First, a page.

Category Archives: Cinematographer

Canada’s Leading Cinematographer Jonathan Bensimon

Jonathan Bensimon
Cinematographers Vilmos Zsigmond (left), Jonathan Bensimon (center) & László Kovács (right)

Jonathan Bensimon is a rare breed of visionary. As both a director and cinematographer, he exercises precise control over both the storytelling and artistic aspects of his craft. He has worked with some of the biggest names in entertainment, and his exceptional talent behind the camera has earned him a myriad of awards from some of the most prestigious institutions in the business. His work with a camera knows no boundaries in genre or format, and includes everything from feature length and short films, documentaries, dramas and comedies, to music videos for major artists and commercials Fortune 500 companies.

Bensimon began his training in Toronto, and before long earned a coveted place in the exclusive Budapest Cinematography Masterclass, a program funded by Kodak and taught by Vilmos Zsigmond. Zsigmond himself has had an enormous impact on the field, having won an Oscar for his work on Close Encounters of the Third Kind and a BAFTA for The Deer Hunter, as well as an Academy Award nomination for the latter film. During this period, Bensimon worked hand-in-hand with Zsigmond on the inimitable Woody Allen’s Melinda and Melinda.

You Might As Well Live, Bensimon’s first feature film as a cinematographer, was a dark comedy about a “loser” trying desperately to change his fortunes. The film also marked the first feature film collaboration between director Simon Ennis and Bensimon, and garnered praise from critics at publications such as Variety and The Toronto Star. The film stars Michael Madsen (Reservoir Dogs, Kill Bill Vol. I & II), and won the award for “Most Interesting Film” at the Slamdance Film Festival where it premiered in 2009.

Having proven his innate ability to capture the essence and vision of a story on film, Simon Ennis once again chose Bensimon as the cinematographer on his film Lunarcy!.

The film premiered at the world renowned Toronto International Film Festival, and has since aired on television channels around the world.

Being that the film Lunarcy! is a documentary and the subjects aren’t actors, missing the right moment means the moment is lost, it can’t be fixed by calling another take. Bensimon had to be constantly aware of the subjects in order to catch them at their most earnest, and sometimes most vulnerable, moments.

“Although this film had a comic undertone, it was also filled with heartwarming moments,” Bensimon said when describing the challenges of the documentary. “As the cinematographer on such a documentary I had to make sure the camera was in the right place at the right time to capture these moments.”

Bensimon’s artistic vision behind the camera is perhaps best exhibited in The Long Autumn, a film set in a land where seasons last 10 years. Filmed entirely in a studio, he had to rely on his raw talent to portray a beautiful environment where the passing of seasons and years is completely fabricated, yet wholly immersive and believable.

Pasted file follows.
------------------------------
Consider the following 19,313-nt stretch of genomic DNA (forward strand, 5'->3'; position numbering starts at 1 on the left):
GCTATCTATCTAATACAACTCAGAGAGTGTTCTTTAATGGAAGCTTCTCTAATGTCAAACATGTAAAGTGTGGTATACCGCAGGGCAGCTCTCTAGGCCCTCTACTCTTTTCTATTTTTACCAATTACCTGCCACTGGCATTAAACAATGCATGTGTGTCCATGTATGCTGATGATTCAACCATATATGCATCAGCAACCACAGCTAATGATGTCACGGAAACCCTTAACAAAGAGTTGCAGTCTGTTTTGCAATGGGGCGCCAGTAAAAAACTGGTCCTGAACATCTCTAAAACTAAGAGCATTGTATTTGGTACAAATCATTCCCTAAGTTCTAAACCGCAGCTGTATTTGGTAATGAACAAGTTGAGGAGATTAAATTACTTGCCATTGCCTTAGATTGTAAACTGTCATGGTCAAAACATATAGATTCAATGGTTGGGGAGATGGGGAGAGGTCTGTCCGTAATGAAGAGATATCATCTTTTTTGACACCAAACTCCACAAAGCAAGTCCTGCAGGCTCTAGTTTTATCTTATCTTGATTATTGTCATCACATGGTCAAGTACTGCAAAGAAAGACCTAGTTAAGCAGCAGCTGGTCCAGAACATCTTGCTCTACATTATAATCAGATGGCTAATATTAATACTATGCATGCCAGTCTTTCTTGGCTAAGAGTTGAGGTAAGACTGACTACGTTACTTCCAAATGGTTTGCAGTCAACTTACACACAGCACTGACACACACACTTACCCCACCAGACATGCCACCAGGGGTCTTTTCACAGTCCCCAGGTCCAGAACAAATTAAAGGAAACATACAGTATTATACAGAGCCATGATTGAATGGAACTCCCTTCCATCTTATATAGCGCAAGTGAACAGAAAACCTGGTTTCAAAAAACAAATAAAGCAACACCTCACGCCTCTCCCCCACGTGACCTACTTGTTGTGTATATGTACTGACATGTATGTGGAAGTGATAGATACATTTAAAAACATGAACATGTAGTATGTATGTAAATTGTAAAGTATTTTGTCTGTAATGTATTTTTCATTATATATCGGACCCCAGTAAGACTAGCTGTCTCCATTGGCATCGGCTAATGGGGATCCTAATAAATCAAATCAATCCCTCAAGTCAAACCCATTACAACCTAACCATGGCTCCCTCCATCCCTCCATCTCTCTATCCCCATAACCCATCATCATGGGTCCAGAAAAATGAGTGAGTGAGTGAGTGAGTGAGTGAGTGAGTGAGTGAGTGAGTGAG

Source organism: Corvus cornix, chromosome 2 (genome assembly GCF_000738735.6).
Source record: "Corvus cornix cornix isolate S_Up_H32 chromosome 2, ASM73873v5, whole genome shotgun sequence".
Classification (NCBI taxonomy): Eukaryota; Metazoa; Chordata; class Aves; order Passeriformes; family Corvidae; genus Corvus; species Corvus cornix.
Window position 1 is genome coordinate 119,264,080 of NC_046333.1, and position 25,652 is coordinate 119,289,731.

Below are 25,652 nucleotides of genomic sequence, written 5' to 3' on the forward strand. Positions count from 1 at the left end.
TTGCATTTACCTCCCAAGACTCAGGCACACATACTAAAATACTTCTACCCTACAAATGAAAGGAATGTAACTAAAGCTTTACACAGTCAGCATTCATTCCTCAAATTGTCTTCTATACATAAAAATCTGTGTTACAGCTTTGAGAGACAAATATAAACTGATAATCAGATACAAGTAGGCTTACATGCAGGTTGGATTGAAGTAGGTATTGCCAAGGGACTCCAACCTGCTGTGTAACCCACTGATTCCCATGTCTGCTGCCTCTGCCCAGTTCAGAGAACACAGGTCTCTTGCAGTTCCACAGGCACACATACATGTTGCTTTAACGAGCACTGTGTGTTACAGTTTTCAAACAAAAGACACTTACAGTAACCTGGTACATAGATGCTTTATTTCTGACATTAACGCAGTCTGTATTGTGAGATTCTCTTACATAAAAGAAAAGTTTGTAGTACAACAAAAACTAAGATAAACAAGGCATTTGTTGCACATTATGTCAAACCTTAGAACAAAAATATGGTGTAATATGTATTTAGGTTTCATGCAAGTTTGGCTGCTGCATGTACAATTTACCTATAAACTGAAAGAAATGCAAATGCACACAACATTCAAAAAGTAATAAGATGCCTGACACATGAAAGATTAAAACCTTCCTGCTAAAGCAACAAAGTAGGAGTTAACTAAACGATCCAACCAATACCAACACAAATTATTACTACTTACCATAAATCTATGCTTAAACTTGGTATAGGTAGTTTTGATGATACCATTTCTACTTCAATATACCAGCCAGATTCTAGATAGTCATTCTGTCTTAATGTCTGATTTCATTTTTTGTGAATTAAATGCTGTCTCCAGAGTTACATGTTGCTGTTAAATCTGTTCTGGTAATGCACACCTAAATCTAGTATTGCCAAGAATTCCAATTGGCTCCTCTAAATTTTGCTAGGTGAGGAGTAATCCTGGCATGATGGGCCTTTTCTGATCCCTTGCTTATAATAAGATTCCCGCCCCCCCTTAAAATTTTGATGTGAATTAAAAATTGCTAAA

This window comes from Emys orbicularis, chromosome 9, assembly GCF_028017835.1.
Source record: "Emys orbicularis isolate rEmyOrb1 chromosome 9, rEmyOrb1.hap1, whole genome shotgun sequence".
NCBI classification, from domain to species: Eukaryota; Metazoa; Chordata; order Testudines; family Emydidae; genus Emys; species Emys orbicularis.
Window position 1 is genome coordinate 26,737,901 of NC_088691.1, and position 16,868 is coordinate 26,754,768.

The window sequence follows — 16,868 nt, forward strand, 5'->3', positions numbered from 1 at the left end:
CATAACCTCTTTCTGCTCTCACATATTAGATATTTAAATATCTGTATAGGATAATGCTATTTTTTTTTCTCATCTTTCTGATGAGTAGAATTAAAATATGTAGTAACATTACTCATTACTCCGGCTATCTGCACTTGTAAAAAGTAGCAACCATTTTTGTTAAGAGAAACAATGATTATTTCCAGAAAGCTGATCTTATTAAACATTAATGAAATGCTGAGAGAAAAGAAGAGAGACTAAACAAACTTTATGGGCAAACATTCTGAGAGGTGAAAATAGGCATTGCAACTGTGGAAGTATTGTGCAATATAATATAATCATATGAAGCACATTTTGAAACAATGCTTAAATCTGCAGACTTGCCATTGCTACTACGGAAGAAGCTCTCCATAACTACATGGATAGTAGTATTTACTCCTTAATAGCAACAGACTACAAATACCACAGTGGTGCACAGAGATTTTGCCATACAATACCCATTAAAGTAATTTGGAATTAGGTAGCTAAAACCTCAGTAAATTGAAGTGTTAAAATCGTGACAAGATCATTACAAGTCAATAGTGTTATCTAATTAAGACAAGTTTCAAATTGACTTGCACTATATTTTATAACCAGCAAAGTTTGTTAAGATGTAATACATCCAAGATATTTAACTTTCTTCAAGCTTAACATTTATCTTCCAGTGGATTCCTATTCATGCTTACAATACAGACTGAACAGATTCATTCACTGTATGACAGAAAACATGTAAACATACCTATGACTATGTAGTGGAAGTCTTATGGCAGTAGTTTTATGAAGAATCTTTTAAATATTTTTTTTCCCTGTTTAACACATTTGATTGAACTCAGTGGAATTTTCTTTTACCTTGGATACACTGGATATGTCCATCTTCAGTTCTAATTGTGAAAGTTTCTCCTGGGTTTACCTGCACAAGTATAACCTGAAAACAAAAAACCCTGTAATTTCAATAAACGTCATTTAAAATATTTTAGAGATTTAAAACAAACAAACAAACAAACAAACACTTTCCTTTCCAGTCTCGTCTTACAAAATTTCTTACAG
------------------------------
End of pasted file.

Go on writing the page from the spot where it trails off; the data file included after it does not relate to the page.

“A climactic scene takes place just before winter sets in,” said Bensimon, describing his signature technique and unique visual approach. “To light the surreal set, I used blacks and deep blues to illustrate the darkness and the drama of the scene. The film was shot on Super 16 to give the images texture and grain.”

Bensimon again applied that vision in his work on The Death of Chet Baker, a dark film about the jazz icon’s mysterious death. Exhibiting his adaptive style, Bensimon filmed primarily on a handheld camera in low light to capture the haunting mood.

His critically-acclaimed work is by no means limited to his work on films, however. He’s been receiving recognition and praise for his cinematography and directorial work on music videos for nearly a decade, and has been credited on more than 25 videos for international recording artists. Among those musicians is Grammy and Juno Award winner Nelly Furtado; Bensimon exhibited his diverse talent for cinematography in Furtado’s video, Spirit Indestructible.

Bensimon’s cinematography in the video for Canadian artist Kreesha Turner’s hit song Rock Paper Scissors was also nominated for a MuchMusic Video Award in 2012.

In addition to this immense catalog of work, Bensimon has also served as both director and cinematographer on dozens of commercials and advertising campaigns. Notably, his work directing and filming the hilarious Canadian Zombie short film, promoting the Canadian Film Festival, earned him one gold and two silver medals across three categories from the Advertising and Design Club of Canada. The promo also made the short list for the Cannes Lions, the branch of the Cannes Film Festival that awards filmmakers of advertisements; the Cannes Lions festival has been referred to as the world’s biggest ad-film festival.